By Abdul Kuyateh
The 23rd July 2020 marks a remarkable date in the development of the media in Sierra Leone, as the House of Parliament removed the obnoxious criminal libel law from the law books, putting Sierra Leone on the world map of modern practice of journalism.
It has been a protracted tussle indeed, among media stakeholders in the country. While the media frown at Part V of the 1965 Public Order Act as an impediment to freedom of speech enshrined in the 1991 Constitution, the public is equally concerned about protection against bad journalism; and the Government and Law makers are caught up in the middle of this tie, having an obligation to ensure freedom of expression but not at the expense of the reputation of the public.
The establishment of an Independent Media Commission to regulate media content represents a cornerstone in balancing the puzzling equation.
Whether the IMC could adequately deliver on its mandate is just another pocket of the matter. The fact is that there had been reports by members of the public hinging on unjustifiable publications that had the propensity to defame their hard earned reputation. Equally, media practitioners had pointed accusing fingers on the IMC for selective regulation.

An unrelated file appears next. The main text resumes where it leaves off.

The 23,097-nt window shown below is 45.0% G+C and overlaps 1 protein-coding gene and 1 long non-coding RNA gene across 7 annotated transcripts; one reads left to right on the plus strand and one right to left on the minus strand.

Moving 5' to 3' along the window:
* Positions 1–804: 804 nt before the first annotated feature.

The Amendment of the Public Order of 1965 and the IMC Acts is geared towards resolving these and many other issues affecting the Sierra Leone media landscape.
It had indeed been a bumpy path which required determination, commitment and good will to reach this final stage. Consultations and debate had been acrimonious among the parties which should add value to the finished product, serving the interest of democracy and good governance.
The media, represented by the Sierra Leone Association of Journalists and its affiliate bodies believe that expunging the criminal libel laws is not a recipe for gutter journalists to thrive. Whether you like it or not journalism in Sierra Leone has grown over the years, cutesy of the School of journalism at Fourah Bay College, USL. Successive governments had clamped down on radical journalism under the guise of “public interest”, a vague and subjective phrase that has now been deleted from the body of the Amended Act in its entirety.
The Minister of Information and Communication, Mohamed R. Swarray must be given a thumbs up for his tireless efforts to see the process to a consensual conclusion, building on the platform of a strong political will.
It is now our onus as journalists to seize this era of fundamental reformation in the industry to prove a point and grow. By repealing this ill-intended part of the law regulating media practice, the profile of practitioners is raised; the ball is now in their court.
I only hope that the powers of the IMC have not been increased to make for the room created by the repeal!